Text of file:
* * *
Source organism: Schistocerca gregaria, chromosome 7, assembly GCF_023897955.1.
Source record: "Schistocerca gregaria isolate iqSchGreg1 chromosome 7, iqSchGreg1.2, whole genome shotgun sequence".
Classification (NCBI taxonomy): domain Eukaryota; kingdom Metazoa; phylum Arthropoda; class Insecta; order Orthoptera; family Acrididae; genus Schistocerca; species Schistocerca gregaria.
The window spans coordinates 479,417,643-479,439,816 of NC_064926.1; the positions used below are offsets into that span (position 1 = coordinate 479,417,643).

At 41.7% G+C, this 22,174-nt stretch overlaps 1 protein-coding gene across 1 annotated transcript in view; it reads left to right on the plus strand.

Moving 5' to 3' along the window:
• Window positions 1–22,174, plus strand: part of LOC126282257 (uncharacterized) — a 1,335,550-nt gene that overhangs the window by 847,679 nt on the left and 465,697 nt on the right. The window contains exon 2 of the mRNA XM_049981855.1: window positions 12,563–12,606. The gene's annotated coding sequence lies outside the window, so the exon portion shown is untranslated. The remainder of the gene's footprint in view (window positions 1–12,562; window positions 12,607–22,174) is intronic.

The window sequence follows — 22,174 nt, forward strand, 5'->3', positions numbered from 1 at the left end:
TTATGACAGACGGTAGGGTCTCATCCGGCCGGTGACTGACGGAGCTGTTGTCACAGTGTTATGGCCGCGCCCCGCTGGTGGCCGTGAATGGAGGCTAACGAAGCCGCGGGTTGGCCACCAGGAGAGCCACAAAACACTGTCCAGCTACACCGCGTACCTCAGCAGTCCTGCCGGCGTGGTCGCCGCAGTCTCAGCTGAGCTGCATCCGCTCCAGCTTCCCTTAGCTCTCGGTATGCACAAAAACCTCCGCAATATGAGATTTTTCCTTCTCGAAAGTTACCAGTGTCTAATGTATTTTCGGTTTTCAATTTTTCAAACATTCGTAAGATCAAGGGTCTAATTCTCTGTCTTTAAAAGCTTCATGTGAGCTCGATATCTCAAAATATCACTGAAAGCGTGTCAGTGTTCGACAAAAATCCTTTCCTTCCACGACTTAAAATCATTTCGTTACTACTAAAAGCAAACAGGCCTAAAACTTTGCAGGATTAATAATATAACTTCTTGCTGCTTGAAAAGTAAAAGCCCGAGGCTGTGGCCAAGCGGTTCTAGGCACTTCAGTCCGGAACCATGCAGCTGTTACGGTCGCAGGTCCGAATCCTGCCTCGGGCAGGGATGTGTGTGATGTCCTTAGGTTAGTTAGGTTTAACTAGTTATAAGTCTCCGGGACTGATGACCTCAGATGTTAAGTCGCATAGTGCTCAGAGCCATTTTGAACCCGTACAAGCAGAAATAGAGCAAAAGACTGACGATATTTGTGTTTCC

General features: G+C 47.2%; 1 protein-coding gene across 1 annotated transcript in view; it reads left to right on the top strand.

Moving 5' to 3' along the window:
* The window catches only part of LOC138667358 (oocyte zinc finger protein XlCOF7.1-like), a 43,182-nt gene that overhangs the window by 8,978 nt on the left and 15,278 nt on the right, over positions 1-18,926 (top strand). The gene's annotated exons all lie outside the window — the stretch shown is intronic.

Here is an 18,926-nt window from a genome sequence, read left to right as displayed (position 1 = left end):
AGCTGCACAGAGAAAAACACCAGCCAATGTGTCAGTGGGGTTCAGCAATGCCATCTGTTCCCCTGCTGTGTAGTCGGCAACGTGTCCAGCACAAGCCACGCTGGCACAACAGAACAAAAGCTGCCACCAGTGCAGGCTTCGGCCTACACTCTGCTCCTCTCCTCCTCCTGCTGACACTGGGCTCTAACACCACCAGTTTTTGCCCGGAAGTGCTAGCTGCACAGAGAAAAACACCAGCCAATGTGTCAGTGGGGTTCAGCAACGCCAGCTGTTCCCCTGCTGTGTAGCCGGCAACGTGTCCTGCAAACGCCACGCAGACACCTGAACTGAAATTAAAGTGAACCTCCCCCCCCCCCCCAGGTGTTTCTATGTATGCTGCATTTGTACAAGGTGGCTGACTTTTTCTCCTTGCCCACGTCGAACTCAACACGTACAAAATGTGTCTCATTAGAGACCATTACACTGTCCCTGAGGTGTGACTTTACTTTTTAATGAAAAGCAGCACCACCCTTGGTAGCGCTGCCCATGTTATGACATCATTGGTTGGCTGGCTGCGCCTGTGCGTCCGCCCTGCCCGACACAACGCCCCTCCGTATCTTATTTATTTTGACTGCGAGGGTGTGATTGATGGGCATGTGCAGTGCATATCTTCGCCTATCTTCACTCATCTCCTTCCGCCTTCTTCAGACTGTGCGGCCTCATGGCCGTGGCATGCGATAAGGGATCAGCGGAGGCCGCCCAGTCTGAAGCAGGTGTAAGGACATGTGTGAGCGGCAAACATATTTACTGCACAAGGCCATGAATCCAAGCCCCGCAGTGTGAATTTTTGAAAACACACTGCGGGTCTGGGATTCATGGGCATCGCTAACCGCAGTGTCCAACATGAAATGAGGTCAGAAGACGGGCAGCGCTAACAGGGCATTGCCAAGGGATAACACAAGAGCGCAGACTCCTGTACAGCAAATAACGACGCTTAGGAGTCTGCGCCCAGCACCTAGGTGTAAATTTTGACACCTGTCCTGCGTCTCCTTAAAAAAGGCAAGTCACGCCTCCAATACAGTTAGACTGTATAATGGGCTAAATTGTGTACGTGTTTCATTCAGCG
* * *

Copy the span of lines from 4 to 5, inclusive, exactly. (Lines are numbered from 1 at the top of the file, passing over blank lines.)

The window spans coordinates 479,417,643-479,439,816 of NC_064926.1; the positions used below are offsets into that span (position 1 = coordinate 479,417,643).

At 41.7% G+C, this 22,174-nt stretch overlaps 1 protein-coding gene across 1 annotated transcript in view; it reads left to right on the plus strand.